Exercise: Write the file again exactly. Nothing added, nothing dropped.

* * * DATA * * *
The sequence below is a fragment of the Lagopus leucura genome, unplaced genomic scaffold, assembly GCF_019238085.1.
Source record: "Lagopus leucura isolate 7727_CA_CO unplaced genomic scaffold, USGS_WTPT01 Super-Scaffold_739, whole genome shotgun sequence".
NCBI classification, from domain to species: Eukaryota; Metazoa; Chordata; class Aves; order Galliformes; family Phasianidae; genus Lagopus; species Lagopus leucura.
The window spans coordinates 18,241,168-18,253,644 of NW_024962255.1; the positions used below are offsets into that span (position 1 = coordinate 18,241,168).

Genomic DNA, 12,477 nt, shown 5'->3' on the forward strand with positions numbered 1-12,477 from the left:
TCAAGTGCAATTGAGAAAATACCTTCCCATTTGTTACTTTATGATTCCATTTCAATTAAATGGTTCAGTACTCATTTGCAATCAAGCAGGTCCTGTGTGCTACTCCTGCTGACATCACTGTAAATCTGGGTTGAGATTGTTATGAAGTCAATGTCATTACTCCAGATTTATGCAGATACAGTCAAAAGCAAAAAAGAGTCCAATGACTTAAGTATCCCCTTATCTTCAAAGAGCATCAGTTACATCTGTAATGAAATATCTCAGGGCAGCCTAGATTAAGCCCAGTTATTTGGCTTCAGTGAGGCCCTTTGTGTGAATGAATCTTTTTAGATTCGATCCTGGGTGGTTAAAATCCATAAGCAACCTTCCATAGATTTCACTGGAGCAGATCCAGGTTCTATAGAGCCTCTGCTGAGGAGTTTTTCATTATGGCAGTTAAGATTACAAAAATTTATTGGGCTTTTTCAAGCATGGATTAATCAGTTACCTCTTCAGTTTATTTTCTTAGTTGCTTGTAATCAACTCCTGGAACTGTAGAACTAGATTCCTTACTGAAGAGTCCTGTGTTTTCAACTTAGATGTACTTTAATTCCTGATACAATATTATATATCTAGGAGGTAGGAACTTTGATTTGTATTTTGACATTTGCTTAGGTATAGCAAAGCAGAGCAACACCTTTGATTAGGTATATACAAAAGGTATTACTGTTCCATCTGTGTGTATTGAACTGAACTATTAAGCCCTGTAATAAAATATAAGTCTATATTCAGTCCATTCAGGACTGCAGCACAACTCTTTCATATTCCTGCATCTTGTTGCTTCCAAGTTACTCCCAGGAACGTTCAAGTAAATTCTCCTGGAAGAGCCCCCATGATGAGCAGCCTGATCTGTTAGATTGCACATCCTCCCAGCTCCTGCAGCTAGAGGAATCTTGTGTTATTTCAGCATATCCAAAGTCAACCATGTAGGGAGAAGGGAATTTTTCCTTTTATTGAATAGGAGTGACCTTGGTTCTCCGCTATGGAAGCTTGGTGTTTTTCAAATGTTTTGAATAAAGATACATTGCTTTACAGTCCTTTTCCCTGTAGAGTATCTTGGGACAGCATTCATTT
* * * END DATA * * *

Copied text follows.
The sequence below is a fragment of the Lagopus leucura genome, unplaced genomic scaffold, assembly GCF_019238085.1.
Source record: "Lagopus leucura isolate 7727_CA_CO unplaced genomic scaffold, USGS_WTPT01 Super-Scaffold_739, whole genome shotgun sequence".
NCBI classification, from domain to species: Eukaryota; Metazoa; Chordata; class Aves; order Galliformes; family Phasianidae; genus Lagopus; species Lagopus leucura.
The window spans coordinates 18,241,168-18,253,644 of NW_024962255.1; the positions used below are offsets into that span (position 1 = coordinate 18,241,168).

Genomic DNA, 12,477 nt, shown 5'->3' on the forward strand with positions numbered 1-12,477 from the left:
TCAAGTGCAATTGAGAAAATACCTTCCCATTTGTTACTTTATGATTCCATTTCAATTAAATGGTTCAGTACTCATTTGCAATCAAGCAGGTCCTGTGTGCTACTCCTGCTGACATCACTGTAAATCTGGGTTGAGATTGTTATGAAGTCAATGTCATTACTCCAGATTTATGCAGATACAGTCAAAAGCAAAAAAGAGTCCAATGACTTAAGTATCCCCTTATCTTCAAAGAGCATCAGTTACATCTGTAATGAAATATCTCAGGGCAGCCTAGATTAAGCCCAGTTATTTGGCTTCAGTGAGGCCCTTTGTGTGAATGAATCTTTTTAGATTCGATCCTGGGTGGTTAAAATCCATAAGCAACCTTCCATAGATTTCACTGGAGCAGATCCAGGTTCTATAGAGCCTCTGCTGAGGAGTTTTTCATTATGGCAGTTAAGATTACAAAAATTTATTGGGCTTTTTCAAGCATGGATTAATCAGTTACCTCTTCAGTTTATTTTCTTAGTTGCTTGTAATCAACTCCTGGAACTGTAGAACTAGATTCCTTACTGAAGAGTCCTGTGTTTTCAACTTAGATGTACTTTAATTCCTGATACAATATTATATATCTAGGAGGTAGGAACTTTGATTTGTATTTTGACATTTGCTTAGGTATAGCAAAGCAGAGCAACACCTTTGATTAGGTATATACAAAAGGTATTACTGTTCCATCTGTGTGTATTGAACTGAACTATTAAGCCCTGTAATAAAATATAAGTCTATATTCAGTCCATTCAGGACTGCAGCACAACTCTTTCATATTCCTGCATCTTGTTGCTTCCAAGTTACTCCCAGGAACGTTCAAGTAAATTCTCCTGGAAGAGCCCCCATGATGAGCAGCCTGATCTGTTAGATTGCACATCCTCCCAGCTCCTGCAGCTAGAGGAATCTTGTGTTATTTCAGCATATCCAAAGTCAACCATGTAGGGAGAAGGGAATTTTTCCTTTTATTGAATAGGAGTGACCTTGGTTCTCCGCTATGGAAGCTTGGTGTTTTTCAAATGTTTTGAATAAAGATACATTGCTTTACAGTCCTTTTCCCTGTAGAGTATCTTGGGACAGCATTCATTT